Women are more likely than men to say they value meaningful work–and more likely to say that they are doing meaningful work at their jobs.
Both men and women place a high value on meaningful work, according to the CNBC/SurveyMonkey Workplace Happiness survey. Thirty-five percent of respondents said finding working meaningful is their top priority, followed by 21 percent who said being well paid was the top priority.
Sixteen percent said that having opportunities to advance mattered most. Sixteen percent said having control over how they do their work as the top priority. Just 11 percent said having colleagues who valued their work mattered.
Women were more likely than men to put meaningful work in the top spot. Thirty-nine percent of women placed the highest importance on meaningful work, while just 31 percent of men did.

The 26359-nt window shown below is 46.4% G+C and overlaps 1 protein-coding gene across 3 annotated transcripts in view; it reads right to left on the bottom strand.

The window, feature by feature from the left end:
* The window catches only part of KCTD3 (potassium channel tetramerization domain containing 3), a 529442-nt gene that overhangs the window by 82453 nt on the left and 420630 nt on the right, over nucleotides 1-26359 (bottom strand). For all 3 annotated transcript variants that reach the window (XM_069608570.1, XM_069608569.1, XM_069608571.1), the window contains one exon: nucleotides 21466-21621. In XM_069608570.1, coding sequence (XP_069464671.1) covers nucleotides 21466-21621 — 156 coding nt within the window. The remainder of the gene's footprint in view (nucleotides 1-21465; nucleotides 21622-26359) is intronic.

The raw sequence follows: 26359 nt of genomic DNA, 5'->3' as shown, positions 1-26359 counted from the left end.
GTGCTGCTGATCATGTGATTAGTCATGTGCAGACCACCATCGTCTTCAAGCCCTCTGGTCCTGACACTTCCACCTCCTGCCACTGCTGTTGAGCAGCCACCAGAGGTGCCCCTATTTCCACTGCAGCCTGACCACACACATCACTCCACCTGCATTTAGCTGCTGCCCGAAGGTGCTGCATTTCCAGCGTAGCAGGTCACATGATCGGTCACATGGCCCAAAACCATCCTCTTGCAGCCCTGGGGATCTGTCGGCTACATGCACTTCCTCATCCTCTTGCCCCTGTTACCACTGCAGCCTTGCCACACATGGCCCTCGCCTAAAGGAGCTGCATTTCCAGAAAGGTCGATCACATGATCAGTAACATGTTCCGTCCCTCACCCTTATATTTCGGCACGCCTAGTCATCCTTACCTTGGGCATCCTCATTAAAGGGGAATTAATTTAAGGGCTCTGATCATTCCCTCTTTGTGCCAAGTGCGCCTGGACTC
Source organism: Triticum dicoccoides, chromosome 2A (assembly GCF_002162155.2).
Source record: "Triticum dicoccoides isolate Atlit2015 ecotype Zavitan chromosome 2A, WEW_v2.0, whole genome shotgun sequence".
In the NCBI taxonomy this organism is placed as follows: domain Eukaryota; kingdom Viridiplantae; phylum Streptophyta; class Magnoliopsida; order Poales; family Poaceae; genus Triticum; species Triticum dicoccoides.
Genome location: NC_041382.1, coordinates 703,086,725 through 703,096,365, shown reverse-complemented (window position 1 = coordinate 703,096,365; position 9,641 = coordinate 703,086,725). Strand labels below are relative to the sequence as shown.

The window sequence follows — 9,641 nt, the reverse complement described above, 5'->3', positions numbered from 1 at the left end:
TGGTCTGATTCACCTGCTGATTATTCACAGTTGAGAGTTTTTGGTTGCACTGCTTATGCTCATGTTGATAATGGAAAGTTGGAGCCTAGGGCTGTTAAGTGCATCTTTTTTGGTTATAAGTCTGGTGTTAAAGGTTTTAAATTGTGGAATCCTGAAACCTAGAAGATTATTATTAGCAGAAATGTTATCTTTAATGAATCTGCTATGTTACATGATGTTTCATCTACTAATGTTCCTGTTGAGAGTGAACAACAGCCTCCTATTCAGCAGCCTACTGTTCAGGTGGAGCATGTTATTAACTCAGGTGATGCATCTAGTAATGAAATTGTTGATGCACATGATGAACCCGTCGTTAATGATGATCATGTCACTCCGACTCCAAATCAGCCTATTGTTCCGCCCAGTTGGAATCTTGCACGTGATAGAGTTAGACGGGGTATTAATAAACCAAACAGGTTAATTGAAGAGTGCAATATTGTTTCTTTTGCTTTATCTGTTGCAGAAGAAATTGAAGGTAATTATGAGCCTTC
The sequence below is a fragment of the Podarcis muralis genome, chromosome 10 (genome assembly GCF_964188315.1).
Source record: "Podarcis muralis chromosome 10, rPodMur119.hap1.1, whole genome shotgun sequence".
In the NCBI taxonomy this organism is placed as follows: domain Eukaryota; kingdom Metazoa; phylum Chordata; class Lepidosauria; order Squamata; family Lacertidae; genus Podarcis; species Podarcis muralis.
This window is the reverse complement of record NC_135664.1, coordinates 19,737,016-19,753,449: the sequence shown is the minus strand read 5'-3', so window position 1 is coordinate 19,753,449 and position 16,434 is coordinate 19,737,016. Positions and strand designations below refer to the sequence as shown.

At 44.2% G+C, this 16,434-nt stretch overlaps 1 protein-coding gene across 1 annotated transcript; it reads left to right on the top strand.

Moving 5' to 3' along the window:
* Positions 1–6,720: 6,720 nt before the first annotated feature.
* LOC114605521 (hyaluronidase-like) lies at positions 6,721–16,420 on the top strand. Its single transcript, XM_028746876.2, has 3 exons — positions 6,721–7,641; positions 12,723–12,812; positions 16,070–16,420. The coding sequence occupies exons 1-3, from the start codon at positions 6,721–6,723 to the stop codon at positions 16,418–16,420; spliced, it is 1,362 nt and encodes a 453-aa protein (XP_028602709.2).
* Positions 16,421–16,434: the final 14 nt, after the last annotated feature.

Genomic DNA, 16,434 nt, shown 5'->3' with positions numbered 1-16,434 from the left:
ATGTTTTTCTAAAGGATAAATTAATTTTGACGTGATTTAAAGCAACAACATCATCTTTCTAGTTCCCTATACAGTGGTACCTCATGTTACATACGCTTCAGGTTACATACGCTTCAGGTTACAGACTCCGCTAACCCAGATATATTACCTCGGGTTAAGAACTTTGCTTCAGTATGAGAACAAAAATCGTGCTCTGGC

Women were also more likely than men to say they found their work very meaningful, 67 percent versus 59 percent.
Men were somewhat more likely than women to say being paid well was more important, 23 percent versus 18 percent.
Men were also more likely to describe themselves as very well-paid, 26 percent versus 22 percent.
In other words, the American labor market seems somewhat aligned with the preferences of workers. Forty-seven percent of workers say they are very satisfied with their jobs, with no difference between men and women. Another 38 percent said they are somewhat satisfied, with women one percentage point higher than men.